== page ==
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Addressing the Findability Problem on ICANN Sites

12 May 2015
By Chris Gift

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The most common complaint I get about ICANN's digital presence is as simple as it is fundamental: 'I can't find stuff'.

Finding information on ICANN.org is difficult. The role of any web presence is to provide information and function to users and, while both may be present, it's not especially helpful if users can't find the content or function that they need.

The problem is, in part at least, born out of the distributed nature of ICANN as an organization.. That has led us to have an ecosystem of websites (rather than a centrally-run single entity) which means that content resides within  a range of different websites and domains - so, for example, GNSO working group content is on the GNSO site and the community wiki. It is not hosted on ICANN.org.

An Information Architecture for such a variety of domains run by such a range of people and organisations is quite the conundrum, making it difficult to create useful and usable user journeys

So users need to rely on search to find content - but searching on a range of domains is a challenge too, with fewer solutions. We use a Google enterprise solution as the least-worst option, but it's a black box product and can't be tailored to our needs. We've investigated more bespoke solutions, including one called Solr, which could have brought useful functions like facetted search but, again, that's not possible in a multiple domain presence. We could only search the one domain (ICANN.org), and not others such as newgtld.icann.org, community.icann.org. Which is a big hole.

Once we get beyond the domain factor, we run into (search) issues around the content itself, where we have no shared idea on standardization around the key components of search-friendly content:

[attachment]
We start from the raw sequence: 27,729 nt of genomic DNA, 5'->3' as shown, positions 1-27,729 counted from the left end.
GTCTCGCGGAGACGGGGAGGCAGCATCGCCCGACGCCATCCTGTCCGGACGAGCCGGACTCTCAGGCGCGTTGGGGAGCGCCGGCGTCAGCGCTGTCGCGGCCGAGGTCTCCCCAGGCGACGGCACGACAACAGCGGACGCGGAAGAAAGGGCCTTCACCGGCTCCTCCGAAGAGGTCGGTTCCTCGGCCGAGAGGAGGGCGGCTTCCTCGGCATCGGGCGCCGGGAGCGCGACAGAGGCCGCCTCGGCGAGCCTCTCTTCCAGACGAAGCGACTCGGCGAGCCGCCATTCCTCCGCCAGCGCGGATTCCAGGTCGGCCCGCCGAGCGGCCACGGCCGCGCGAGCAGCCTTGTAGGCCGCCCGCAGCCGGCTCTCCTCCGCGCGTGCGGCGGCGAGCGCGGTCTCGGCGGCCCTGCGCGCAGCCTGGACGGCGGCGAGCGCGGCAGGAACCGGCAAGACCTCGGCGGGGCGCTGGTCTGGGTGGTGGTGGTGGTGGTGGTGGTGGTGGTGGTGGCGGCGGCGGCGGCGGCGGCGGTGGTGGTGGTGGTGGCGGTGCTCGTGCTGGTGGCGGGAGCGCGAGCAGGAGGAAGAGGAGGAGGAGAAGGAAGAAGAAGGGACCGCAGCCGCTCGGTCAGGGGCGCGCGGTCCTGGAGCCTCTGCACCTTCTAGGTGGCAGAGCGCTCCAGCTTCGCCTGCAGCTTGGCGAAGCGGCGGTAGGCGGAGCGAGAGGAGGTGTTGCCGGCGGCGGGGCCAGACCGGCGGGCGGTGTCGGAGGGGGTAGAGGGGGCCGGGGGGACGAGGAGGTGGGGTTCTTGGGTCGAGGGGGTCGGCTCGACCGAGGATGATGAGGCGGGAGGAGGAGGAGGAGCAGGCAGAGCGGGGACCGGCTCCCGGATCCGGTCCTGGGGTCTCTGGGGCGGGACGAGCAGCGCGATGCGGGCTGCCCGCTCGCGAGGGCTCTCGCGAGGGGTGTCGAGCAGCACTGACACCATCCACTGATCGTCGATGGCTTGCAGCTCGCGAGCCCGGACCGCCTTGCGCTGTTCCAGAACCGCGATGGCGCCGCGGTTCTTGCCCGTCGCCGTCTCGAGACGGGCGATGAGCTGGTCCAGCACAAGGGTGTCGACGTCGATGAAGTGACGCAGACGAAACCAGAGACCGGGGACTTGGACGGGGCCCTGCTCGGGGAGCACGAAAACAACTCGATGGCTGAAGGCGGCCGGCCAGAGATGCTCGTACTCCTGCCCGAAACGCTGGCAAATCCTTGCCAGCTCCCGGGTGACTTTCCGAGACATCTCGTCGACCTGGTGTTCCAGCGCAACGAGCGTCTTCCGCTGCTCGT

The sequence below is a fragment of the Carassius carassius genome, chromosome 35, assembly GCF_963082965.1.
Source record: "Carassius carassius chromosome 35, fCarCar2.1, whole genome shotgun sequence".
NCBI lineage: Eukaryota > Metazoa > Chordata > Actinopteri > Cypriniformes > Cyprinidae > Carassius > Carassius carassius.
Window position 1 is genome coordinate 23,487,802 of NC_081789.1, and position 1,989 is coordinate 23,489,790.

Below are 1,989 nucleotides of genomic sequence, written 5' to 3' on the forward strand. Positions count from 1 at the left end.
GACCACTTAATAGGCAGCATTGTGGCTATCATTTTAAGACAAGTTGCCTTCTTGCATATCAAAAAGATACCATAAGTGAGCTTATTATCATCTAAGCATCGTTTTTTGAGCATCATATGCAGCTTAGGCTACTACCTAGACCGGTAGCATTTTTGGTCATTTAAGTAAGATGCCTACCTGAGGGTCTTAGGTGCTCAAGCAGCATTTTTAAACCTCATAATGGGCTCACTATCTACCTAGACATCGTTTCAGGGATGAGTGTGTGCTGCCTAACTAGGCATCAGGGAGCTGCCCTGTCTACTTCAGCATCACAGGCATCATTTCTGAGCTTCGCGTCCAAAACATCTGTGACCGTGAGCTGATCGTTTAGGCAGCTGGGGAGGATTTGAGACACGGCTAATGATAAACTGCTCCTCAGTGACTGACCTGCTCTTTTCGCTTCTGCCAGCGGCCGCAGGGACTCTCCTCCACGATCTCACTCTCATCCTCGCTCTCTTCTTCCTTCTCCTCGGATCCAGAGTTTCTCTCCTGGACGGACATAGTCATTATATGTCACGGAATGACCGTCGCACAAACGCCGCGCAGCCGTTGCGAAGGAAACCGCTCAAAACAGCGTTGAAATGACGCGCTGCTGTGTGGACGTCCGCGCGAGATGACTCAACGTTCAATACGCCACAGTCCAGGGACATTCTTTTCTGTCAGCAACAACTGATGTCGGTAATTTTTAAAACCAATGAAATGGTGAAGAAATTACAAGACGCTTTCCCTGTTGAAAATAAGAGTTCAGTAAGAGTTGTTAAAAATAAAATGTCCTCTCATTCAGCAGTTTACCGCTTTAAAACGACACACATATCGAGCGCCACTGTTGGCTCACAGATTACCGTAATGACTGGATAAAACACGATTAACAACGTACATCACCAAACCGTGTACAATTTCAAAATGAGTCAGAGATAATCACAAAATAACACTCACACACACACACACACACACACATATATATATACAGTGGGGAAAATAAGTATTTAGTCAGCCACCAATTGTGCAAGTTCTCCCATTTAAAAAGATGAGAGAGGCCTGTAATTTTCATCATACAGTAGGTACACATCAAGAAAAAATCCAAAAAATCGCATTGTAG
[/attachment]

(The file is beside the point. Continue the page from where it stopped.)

• Titling
  • Versioning
  • Format
  • Missing meta data
  • No shared glossaries around both meta data and text

Having a shared approach on all the above gives any web presence the sort of content discipline which allows site managers to organise and present content and makes that content show up on searches. Without that, which is where we are, things get difficult.

That lack of a shared approach comes because, for very good wider organizational reasons, there is no editorial ownership, no single approach to the creation and curation of content. Hence there is a lot of content which is stale or out of date (and when people say they can't find what they need, they also mean they can find stuff they know has been usurped). And the content that is there, doesn't share standards on terminology and meta data especially, which is essential if its to be presented properly and findable in search.

Arguably the worst example of all these issues is the Resources section on ICANN.org - we have a site map (newly posted on the Community Wiki), but as it stands it does (at best) betray it's 'organic' beginnings and has become a dumping ground for content that doesn't-quite-fit anywhere else. We made an attempt on redesigning it in the last redesign process but the complexity of the issue, on limited resources, defeated us. It's still deeply unsatisfactory

So what next?

We're working with the various structures to support them as they redesign their websites. - so now might be a good time to discuss bringing SO-AC sites  under the ICANN domain to help us break that search/domain issue; and begin addressing the idea of shared approaches to titling, meta-data and terminology..

We're hiring an Information Scientist (a librarian in old parlance) to help us with that standardization and content management. Our attempts to enforce improved internal standards on meta-data has been enforced less rigorously that I would have liked, so hopefully the new librarian can crack the whip a little stronger.

And, now that we have our first ever user experience specialist, we can look to improve those user journeys and begin to tackle the rag-bag that is the Resources section, although always (of course), with full consultation with the community.

There's some big questions in here about domains, content and editorial standards (and, by implication, control) so we need to consult widely on this. But the findability of content is a basic function that we cannot afford to neglect. So we need to talk widely and often about the changes we intend to make - conversations to be held by myself and the rest of the Digital Services team and, in this case especially our new UX person and the incoming Information Scientist. As ever, I'd be interested in your thoughts - by email (chris.gift at icann.org), or in the comments below, or just collar me in our next conference call or meeting. This is too important for us to not get it right.


Chris Gift

Chris Gift